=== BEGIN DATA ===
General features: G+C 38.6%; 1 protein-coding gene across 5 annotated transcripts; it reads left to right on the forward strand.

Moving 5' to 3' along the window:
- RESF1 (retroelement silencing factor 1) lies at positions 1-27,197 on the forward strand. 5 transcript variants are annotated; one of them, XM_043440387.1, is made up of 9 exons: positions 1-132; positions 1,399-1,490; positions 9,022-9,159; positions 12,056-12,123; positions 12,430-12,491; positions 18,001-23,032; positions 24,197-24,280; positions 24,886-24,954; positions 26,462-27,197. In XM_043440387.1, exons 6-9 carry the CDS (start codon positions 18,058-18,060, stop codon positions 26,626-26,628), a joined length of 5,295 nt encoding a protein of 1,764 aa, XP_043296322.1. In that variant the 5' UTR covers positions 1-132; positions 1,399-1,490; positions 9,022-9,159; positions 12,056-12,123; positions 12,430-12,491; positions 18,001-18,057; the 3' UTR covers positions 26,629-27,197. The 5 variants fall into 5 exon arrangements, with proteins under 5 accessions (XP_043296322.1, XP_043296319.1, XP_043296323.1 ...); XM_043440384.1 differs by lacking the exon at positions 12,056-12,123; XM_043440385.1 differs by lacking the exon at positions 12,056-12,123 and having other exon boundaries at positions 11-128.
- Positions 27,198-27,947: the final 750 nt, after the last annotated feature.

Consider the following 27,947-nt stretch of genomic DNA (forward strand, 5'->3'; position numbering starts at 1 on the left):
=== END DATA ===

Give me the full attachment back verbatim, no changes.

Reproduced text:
General features: G+C 38.6%; 1 protein-coding gene across 5 annotated transcripts; it reads left to right on the forward strand.

Moving 5' to 3' along the window:
- RESF1 (retroelement silencing factor 1) lies at positions 1-27,197 on the forward strand. 5 transcript variants are annotated; one of them, XM_043440387.1, is made up of 9 exons: positions 1-132; positions 1,399-1,490; positions 9,022-9,159; positions 12,056-12,123; positions 12,430-12,491; positions 18,001-23,032; positions 24,197-24,280; positions 24,886-24,954; positions 26,462-27,197. In XM_043440387.1, exons 6-9 carry the CDS (start codon positions 18,058-18,060, stop codon positions 26,626-26,628), a joined length of 5,295 nt encoding a protein of 1,764 aa, XP_043296322.1. In that variant the 5' UTR covers positions 1-132; positions 1,399-1,490; positions 9,022-9,159; positions 12,056-12,123; positions 12,430-12,491; positions 18,001-18,057; the 3' UTR covers positions 26,629-27,197. The 5 variants fall into 5 exon arrangements, with proteins under 5 accessions (XP_043296322.1, XP_043296319.1, XP_043296323.1 ...); XM_043440384.1 differs by lacking the exon at positions 12,056-12,123; XM_043440385.1 differs by lacking the exon at positions 12,056-12,123 and having other exon boundaries at positions 11-128.
- Positions 27,198-27,947: the final 750 nt, after the last annotated feature.

Consider the following 27,947-nt stretch of genomic DNA (forward strand, 5'->3'; position numbering starts at 1 on the left):